1 Introduction

Co-design, also known as participatory design, is an approach where various stakeholders (e.g. end users, employees, customers and citizens) are actively involved in the design process in order to identify, create, and ensure that new solutions are according to their needs. Healthcare is a complex domain with unforeseen incidents, changing contexts, and multiple stakeholders with particular needs, interests, roles, expectations, and power. This requires a particular attention when it comes to design, development, and implementation of technology in the healthcare domain. There are a number of health information systems that have poor usability and which do not consider the contextual aspects [1, 2], due to limited understanding and knowledge about the targeted user groups needs and the products’ use context. The need to get insights about user characteristics and preferences, such as insights about users experiences’, emotions, dreams, desires, use contexts, and, social and cultural influences are crucial to get a holistic understanding of the targeted user group. Also, the need to explore the diverse contexts surrounding a products’ use, are aspects relevant for the design development process.

The aim of the current study was to use generative tools in an exploring context, to identify COPD patients’ needs, desires, and, aspects related to their health condition and daily life situation, as the first step of the design development process of mHealth technology and appurtenant healthcare service for this patient group. We here report on the main findings using this approach and on reflections on the process.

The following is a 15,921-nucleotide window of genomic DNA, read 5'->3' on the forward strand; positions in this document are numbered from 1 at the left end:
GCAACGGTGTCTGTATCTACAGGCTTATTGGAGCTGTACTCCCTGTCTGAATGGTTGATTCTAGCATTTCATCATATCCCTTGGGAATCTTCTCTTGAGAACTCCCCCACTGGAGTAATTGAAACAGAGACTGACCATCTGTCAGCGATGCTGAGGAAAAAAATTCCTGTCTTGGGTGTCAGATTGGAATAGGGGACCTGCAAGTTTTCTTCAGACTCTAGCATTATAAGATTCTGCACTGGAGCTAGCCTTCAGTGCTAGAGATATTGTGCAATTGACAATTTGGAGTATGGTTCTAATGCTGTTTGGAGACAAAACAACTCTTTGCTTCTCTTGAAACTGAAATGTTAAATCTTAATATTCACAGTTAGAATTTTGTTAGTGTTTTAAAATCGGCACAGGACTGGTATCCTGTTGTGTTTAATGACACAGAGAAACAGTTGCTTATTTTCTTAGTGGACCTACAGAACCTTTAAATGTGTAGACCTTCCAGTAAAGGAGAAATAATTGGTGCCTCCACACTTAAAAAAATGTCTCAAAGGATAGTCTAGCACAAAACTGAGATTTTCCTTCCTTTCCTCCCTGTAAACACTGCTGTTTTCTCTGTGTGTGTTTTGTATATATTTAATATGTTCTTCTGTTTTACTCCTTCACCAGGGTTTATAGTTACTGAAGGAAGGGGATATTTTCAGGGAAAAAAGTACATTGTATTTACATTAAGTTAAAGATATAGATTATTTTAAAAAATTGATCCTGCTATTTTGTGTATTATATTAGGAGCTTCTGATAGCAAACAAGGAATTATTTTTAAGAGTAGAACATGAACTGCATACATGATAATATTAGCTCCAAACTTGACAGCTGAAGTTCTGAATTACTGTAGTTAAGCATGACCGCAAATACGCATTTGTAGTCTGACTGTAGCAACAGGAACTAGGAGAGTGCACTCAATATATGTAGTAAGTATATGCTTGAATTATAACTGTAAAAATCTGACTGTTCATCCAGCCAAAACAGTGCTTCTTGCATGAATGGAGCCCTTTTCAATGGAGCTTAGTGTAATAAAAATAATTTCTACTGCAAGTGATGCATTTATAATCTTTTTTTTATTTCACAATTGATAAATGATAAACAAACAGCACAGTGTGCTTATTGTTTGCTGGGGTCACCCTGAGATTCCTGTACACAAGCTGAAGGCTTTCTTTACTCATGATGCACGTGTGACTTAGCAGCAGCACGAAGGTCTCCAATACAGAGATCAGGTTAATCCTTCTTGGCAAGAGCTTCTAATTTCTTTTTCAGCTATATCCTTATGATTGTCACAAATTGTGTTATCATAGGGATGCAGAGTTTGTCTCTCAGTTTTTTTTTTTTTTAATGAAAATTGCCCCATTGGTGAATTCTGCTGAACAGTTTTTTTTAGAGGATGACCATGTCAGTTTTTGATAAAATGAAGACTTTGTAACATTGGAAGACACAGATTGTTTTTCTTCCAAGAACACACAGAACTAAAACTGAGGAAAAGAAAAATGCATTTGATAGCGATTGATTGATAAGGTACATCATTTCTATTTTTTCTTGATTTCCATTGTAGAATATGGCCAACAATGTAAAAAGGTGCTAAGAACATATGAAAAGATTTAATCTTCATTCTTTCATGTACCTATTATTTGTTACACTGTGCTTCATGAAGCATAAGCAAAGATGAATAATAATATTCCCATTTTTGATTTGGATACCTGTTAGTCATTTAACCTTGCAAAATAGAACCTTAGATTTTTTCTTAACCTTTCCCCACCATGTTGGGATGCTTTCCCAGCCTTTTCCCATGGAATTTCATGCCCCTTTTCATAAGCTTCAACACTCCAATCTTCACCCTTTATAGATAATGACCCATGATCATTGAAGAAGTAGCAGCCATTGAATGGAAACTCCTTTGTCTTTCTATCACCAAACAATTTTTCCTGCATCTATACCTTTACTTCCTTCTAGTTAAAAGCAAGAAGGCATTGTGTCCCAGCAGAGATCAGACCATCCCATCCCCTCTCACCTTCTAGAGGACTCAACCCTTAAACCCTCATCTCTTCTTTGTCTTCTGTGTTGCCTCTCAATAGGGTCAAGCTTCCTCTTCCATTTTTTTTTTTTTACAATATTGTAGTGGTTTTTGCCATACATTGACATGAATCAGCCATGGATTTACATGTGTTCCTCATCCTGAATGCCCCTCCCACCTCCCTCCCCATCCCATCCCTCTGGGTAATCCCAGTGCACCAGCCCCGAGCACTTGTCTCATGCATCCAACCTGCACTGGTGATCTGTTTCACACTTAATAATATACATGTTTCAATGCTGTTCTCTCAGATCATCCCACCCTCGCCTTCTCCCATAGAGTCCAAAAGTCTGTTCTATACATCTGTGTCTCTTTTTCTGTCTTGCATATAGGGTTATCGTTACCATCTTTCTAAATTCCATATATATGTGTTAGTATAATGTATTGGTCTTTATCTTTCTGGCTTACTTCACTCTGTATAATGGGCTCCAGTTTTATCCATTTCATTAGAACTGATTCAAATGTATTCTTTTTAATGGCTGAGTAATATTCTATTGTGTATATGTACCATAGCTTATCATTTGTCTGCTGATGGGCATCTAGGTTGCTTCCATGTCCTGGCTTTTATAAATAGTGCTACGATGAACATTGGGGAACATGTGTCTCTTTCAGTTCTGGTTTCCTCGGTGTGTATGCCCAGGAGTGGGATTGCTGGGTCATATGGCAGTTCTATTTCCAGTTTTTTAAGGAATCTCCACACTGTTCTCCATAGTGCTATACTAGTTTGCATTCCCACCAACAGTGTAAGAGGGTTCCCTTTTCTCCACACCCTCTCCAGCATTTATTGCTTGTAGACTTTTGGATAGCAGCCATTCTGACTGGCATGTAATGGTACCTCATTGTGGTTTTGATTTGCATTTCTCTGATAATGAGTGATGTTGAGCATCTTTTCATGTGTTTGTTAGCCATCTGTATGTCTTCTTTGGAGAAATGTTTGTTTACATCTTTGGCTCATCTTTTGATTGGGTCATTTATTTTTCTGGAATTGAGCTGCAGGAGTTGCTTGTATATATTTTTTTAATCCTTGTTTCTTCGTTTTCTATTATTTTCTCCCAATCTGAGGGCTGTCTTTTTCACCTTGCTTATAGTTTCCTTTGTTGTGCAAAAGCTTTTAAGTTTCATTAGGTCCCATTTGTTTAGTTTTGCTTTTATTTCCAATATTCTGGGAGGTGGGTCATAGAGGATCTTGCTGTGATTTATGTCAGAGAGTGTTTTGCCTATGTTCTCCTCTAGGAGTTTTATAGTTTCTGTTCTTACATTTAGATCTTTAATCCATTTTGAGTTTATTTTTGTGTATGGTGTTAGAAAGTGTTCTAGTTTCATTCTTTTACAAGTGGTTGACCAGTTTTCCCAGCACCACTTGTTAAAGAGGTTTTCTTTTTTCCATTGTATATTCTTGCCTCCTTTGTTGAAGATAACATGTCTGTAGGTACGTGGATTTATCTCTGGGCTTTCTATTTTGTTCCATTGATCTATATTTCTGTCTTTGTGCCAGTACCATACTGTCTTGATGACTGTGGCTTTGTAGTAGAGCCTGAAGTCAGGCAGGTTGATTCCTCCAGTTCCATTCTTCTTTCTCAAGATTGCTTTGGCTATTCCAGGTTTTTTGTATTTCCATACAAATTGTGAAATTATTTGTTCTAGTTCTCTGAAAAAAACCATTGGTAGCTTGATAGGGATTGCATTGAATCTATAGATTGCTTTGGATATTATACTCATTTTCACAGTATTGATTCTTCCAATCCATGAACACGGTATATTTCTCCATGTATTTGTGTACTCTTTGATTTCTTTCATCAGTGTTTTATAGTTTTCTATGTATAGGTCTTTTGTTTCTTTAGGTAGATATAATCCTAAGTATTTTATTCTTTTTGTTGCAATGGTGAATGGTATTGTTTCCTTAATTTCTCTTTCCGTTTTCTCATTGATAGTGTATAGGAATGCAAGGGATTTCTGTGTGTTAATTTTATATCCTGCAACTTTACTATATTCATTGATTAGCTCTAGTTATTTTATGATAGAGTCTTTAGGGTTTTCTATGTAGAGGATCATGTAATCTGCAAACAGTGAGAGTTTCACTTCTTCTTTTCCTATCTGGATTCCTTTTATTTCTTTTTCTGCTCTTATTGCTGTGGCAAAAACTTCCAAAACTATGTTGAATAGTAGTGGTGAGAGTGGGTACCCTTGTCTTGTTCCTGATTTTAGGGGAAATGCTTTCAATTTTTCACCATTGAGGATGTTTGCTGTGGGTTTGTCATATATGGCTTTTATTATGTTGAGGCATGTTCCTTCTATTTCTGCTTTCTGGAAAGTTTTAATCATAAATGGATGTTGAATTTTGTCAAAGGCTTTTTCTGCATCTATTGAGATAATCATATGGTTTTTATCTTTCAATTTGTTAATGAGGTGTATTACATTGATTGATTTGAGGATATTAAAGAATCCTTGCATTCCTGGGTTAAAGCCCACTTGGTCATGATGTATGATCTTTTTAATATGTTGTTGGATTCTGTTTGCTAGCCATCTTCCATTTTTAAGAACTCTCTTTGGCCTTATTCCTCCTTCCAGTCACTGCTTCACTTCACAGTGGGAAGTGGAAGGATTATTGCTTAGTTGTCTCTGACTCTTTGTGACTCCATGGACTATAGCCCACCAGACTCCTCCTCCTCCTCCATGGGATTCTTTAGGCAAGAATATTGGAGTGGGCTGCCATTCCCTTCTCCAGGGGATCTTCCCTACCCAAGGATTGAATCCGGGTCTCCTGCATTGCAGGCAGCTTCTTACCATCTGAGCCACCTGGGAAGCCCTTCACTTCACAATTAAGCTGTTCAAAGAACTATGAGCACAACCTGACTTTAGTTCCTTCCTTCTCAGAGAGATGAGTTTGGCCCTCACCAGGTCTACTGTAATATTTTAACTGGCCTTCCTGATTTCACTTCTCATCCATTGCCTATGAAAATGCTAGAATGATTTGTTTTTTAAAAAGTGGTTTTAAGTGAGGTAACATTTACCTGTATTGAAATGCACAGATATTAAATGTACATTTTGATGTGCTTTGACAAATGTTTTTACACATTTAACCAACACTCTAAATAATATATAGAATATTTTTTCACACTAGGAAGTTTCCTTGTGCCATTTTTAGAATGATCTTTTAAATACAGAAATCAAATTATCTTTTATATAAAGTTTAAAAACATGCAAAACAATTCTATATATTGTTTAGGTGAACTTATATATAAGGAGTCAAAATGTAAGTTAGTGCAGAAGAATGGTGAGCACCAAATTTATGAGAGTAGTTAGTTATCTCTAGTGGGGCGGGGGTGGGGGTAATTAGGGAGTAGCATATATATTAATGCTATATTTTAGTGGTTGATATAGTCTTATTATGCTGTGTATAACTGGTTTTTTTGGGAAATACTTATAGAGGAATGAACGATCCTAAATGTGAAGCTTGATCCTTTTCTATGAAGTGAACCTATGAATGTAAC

1.1 Chronic Obstructive Pulmonary Disease

Chronic Obstructive Pulmonary Disease (COPD) is one of the leading causes of mortality and morbidity worldwide (fourth leading cause of death), and incurs significant healthcare and societal costs [3]. People suffering from COPD commonly experience exacerbations leading to hospital admissions [4, 5]. Such admissions are associated with deteriorated health status of the individual and involve considerable costs for the healthcare services [4, 5]. One of the main objectives in COPD management is to improve or preserve the patients’ health status. Increasingly, patients with COPD are being managed at home to reduce health-related costs while trying to increase patients’ comfort [6, 7].

The use of online health applications has increased the last decade, and people use such applications to search for information, manage their own health and illnesses, and, communicate with peers and healthcare providers [2, 8, 9]. Increasingly, people suffering from chronic diseases, use the Internet and social media as important support tools in their daily life. In the forthcoming future, it is expected that healthcare providers and clinicians increasingly implement communication portals to facilitate and support patients in their daily life, in order to provide quality care services in cost-efficient manners.

A recent systematic review of methodologies and patients’ adherence to home tele-monitoring in COPD, recommended future projects to assess patients’ needs, characteristics and acceptance of the technology prior to implementation in order to adjust the intervention to the target population [10]. Also, the need for increased considerations to more easy-to-use technology for patients with COPD, and to explore the potential of the technology to change patients’ self-management behaviour is required [8, 10].